The government has caved in to a right-wing backbench rebellion on superannuation, but secured offsetting savings that will improve the budget bottom line, in the first major improvement to Australia’s deeply flawed superannuation tax system since Labor tried to amend the system in 2013.
The changes to superannuation taxation were announced in the budget but immediately became controversial with Malcolm Turnbull and Scott Morrison’s internal opponents, particularly on the issue of a $500,000 cap on concessionally taxed additional contributions, which was backdated to 2007. Labor, which had put forward its own superannuation savings measures in 2015, opposed the retrospectivity of the cap.
During the election campaign, Turnbull was adamant that there would be no changes despite backbench criticism, saying in early June, “as I’ve made it clear, there will be no changes to the policy. It’s set out in the budget and that is the government’s policy” and demanding internal critics “get real” about how high-income earners were abusing the retirement incomes taxation system. The government also denied the backdating amounted to retrospectivity.
With his authority badly damaged by the narrow election win, Turnbull had to back down, with Treasurer Scott Morrison negotiating with the right-wing of his party to address the retrospectivity, but demanded offsetting savings. The negotiations became a flashpoint in Tony Abbott’s campaign to undermine his successor when Abbott confronted Morrison at a private meeting reported by The Australian.
But today’s deal appears to have provided a win for both sides. The $500,000 cap has been abandoned and replaced with a new lifetime cap for both concessional and non-concessional contributions of $1.6 million (indexed), with a $100,000 annual limit — although there’s a bring-forward option of up to three years. To offset the half-billion lost in revenue from dumping the $500,000 cap, the government is also removing a proposed change that would have allowed people in the transition-to-retirement phase greater freedom to make additional contributions. It is also delaying changes that would give people with disrupted work patterns greater freedom to contribute — Labor had proposed to eliminate those changes altogether and been attacked by Morrison for the suggestion. According to the Treasurer, the whole package means the budget bottom line will be better off by $180 million over the Forward Estimates.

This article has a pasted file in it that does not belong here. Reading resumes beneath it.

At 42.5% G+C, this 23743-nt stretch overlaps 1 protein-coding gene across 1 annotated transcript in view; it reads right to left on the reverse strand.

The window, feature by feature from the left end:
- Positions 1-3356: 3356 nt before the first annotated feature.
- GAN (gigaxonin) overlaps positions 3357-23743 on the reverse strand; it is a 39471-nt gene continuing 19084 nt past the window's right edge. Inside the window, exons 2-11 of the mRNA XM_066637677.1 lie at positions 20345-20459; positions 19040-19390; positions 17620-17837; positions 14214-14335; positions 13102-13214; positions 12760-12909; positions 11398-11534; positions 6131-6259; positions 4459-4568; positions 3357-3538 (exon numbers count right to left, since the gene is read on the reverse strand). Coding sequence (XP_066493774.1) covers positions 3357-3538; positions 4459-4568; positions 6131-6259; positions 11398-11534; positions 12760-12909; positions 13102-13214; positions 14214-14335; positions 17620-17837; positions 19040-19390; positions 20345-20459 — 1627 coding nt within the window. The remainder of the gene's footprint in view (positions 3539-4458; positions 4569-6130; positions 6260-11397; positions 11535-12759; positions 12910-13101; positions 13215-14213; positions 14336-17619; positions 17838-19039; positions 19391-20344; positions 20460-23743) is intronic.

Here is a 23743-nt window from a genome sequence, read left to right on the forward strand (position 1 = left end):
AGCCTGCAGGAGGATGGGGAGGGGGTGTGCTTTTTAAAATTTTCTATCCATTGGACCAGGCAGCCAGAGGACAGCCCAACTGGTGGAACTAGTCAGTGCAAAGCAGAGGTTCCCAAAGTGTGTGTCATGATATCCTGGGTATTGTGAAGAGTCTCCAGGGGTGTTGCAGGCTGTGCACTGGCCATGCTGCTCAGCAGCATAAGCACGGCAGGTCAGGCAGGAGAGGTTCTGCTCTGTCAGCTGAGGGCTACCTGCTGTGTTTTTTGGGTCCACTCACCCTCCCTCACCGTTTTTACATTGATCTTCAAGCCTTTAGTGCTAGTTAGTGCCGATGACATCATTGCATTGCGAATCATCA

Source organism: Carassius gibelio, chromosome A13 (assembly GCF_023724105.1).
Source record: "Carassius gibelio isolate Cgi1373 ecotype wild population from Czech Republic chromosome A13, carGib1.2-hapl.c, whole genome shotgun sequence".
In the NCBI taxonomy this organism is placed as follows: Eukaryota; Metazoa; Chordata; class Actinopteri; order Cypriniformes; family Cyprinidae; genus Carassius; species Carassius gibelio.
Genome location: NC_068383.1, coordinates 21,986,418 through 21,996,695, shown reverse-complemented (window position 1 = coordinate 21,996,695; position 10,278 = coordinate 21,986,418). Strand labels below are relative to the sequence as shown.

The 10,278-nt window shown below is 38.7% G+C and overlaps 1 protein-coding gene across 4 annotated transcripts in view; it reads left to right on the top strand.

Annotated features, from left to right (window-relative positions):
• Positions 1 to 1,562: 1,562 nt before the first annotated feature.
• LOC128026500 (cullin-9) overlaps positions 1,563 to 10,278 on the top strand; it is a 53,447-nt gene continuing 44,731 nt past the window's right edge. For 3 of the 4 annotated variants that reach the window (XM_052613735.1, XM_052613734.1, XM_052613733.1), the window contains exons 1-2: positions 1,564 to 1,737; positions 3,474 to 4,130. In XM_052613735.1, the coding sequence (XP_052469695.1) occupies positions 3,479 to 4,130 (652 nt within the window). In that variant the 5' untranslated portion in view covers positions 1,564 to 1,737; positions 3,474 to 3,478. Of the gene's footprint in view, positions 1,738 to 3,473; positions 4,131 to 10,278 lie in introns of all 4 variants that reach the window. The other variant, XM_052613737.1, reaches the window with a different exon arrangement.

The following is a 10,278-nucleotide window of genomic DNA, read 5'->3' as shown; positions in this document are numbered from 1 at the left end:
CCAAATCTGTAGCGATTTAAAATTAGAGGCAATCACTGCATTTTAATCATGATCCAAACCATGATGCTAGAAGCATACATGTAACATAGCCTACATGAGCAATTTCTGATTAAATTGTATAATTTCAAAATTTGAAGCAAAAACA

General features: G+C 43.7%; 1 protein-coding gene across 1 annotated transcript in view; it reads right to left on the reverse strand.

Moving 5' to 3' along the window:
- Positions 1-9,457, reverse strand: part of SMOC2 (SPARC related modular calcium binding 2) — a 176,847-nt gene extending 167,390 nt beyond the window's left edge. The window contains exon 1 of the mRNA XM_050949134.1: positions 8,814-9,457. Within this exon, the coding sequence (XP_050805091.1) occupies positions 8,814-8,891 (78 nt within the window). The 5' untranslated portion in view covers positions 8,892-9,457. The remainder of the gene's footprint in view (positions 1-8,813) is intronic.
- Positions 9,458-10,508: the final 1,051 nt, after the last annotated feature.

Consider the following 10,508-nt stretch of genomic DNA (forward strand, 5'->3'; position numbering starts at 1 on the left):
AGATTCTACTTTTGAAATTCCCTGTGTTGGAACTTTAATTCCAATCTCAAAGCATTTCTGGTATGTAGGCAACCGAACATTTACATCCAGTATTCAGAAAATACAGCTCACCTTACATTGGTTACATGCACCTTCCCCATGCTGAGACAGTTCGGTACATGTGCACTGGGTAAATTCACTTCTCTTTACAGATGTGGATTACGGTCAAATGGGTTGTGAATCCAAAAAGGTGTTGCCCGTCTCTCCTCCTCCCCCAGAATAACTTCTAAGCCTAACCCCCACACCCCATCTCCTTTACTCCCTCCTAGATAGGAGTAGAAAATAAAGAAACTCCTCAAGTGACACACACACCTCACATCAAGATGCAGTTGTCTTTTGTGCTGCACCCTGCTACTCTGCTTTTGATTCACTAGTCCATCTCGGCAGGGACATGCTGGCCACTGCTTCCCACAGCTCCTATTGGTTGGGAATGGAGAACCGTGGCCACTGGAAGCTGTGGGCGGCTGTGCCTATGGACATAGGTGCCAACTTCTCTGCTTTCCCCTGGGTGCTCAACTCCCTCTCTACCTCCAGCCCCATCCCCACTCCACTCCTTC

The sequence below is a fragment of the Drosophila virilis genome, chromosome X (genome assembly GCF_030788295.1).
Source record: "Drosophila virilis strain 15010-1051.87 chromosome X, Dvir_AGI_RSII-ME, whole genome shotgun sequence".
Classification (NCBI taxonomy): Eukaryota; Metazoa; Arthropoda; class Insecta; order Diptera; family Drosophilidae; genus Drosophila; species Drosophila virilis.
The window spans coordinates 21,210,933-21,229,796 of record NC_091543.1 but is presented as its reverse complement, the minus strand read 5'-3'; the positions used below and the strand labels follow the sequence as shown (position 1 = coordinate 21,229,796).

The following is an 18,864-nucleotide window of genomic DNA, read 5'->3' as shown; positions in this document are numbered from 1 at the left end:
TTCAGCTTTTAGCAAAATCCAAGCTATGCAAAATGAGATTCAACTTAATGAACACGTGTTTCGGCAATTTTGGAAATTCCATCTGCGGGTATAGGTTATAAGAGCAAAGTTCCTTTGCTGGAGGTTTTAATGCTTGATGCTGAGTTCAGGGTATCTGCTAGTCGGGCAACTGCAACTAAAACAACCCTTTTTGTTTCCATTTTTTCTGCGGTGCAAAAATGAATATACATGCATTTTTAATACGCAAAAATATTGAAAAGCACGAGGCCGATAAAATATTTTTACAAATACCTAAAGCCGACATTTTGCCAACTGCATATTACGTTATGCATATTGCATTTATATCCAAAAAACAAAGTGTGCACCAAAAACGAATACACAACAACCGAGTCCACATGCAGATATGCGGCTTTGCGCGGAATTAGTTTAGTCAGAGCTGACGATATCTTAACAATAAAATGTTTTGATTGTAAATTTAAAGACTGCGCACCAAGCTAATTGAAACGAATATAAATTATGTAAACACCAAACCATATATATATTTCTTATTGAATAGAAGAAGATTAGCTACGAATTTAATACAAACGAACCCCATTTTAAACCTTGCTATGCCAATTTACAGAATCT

The government’s backdown is undoubtedly a win for the very rich, who have been exploiting Australia’s retirement incomes system for tax avoidance and estate planning purposes for many years. They will still have the capacity to enjoy concessional tax treatment that they would not have enjoyed under the original Budget proposal. The people paying for that via the offsetting measures include high income earners, but also Australians on middle incomes with disrupted work patterns, including parents who take time off for child-rearing. The package agreed is less fair than the one in the budget.
But, overall, this is an important step forward in getting our retirement incomes system back on track at a time when it is heading toward a cost of over $20 billion a year in lost revenue. It will also make that system less unfair by decreasing — though certainly not eliminating — the opportunities for high income earners to rort the system. In that context, regardless of how they got there, Turnbull and Morrison have developed good policy with benefits for the budget — especially over the longer term, as super tax concessions tends to be more and more costly over the long-run. It’s also important to remember Tony Abbott wouldn’t go near superannuation tax concessions even though his Treasurer, Joe Hockey, wanted to.
So, finally, the Turnbull government has delivered on its promise of genuine economic reform. It might have been ugly, it might involve a broken election promise and caving in to the Right, but that doesn’t detract from the quality of the outcome. Morrison and Turnbull deserve credit.